Google (per)plex, continued

Nick Gillespie interviews me for the Reason podcast on the Google/James Damore story. I get to make a point there wasn’t space for in my USA Today piece: the indirect government pressure on employers to police speech to avoid litigation mirrors the pressure put on classroom content at universities under Title IX and similar laws.

I also appeared on Guy Gordon’s radio show on Detroit’s WJR, and wrote a piece for Cato at Liberty on a dispute between Google and the federal government on employment discrimination and employee privacy that would probably be getting more attention if the memo story weren’t consuming all the oxygen in the room.

Meanwhile, Conor Friedersdorf asks Google CEO Sundar Pichai: could you clarify which passages of the memo tripped the wire, and which were OK? [earlier] And a piece by Nick Wingfield in the New York Times recalls part of the backdrop to the memo dispute: years of callout campaigning in tech to force political dissenters off of boards and out of jobs.


  • Your point at the end is what puzzles me the most. The most dangerous, disruptive people at Google are the women who took an internal discussion and leaked it to the outside world. If it weren’t for them, Google HR could simply have removed the memo, told Mr. Damore they appreciate his concern, but feel it is off-topic, and it would have been over.

    I think the Brooks’ piece in the Times is right. Google needs a new CEO. The company is full of women and people who identify as women who are ticking timebombs, ready to explode about anything they don’t like. It is these leakers who should have been fired.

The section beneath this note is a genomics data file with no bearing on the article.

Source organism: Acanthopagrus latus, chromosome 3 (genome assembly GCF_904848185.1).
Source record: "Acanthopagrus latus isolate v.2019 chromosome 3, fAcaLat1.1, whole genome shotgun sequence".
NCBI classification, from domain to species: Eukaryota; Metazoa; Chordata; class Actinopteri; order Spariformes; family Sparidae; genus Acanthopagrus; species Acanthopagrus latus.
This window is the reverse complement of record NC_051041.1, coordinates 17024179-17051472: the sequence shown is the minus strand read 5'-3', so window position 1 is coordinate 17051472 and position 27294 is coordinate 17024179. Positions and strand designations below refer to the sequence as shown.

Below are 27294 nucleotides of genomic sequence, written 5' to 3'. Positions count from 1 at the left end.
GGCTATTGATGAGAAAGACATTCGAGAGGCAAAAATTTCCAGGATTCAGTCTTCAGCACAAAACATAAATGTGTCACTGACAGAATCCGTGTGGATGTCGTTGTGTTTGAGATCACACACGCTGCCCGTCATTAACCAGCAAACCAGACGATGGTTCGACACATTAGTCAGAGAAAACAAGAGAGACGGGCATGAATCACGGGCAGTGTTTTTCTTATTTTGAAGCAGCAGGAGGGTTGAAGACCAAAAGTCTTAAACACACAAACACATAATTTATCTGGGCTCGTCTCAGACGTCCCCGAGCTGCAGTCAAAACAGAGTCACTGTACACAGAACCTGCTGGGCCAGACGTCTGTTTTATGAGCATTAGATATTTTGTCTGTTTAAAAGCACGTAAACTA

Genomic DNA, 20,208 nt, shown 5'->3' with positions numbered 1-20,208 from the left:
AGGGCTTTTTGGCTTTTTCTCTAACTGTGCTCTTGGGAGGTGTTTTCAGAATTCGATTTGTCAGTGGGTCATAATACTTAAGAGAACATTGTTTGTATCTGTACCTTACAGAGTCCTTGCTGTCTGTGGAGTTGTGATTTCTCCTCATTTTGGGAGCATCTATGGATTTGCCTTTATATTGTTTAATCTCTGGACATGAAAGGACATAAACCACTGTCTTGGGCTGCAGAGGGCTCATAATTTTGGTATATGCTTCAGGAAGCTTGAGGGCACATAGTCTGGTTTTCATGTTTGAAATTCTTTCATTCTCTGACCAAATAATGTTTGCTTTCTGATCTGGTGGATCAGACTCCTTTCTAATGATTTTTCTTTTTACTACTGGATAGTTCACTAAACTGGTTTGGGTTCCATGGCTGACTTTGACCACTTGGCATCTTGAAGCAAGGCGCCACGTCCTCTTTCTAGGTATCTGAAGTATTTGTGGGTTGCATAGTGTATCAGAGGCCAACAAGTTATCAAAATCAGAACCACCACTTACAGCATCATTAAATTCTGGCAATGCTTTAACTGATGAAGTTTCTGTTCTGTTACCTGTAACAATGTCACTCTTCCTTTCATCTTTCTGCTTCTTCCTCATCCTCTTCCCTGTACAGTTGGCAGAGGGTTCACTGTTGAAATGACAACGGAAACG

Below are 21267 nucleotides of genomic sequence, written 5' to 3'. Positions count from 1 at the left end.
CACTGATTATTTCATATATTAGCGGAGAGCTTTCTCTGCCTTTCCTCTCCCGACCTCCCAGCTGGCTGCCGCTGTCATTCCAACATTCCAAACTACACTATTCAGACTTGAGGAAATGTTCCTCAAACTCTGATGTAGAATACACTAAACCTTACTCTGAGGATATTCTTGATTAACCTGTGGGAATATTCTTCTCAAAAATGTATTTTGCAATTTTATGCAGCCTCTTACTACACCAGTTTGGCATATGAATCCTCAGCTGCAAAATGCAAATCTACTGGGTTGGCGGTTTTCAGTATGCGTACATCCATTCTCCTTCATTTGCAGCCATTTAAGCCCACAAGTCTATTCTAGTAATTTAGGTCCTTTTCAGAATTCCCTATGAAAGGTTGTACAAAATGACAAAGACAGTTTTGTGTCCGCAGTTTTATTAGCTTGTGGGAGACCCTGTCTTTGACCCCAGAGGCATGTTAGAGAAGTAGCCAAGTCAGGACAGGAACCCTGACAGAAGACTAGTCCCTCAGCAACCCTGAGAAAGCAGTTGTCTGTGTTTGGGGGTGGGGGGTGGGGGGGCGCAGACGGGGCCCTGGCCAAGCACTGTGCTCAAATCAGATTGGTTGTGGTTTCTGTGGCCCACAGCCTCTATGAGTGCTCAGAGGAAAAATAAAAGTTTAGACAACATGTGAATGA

• Why do you conclude women were the leakers?

      • Because women. Do you know one?

        • Be part of the solution, not part of the problem.

  • The response by the diversity director was clear. She was going to find out who wrote the memo, and she was going to fix him. Which she did.

  • Damore was fired for discussing a bona-fide workplace (labor) issue, whether he and others would face sexual discrimination in continuing employment and promotion. It would be a propitious occasion for fellow Google workers to develop the labor theme further by engaging in decentralized “lone wolf” wildcat strikes (aka “sabotage”). Let Google’s software start malfunctioning, not enough to threaten life, but enough to embarrass management and dissipate profits. The strike wave could be expected to end when Damore is rehired, signaling Google’s implicit acceptance of an ideologically diverse workplace.

    Under current NLRB doctrine, concerted labor actions do not require formal unions with formal strike votes.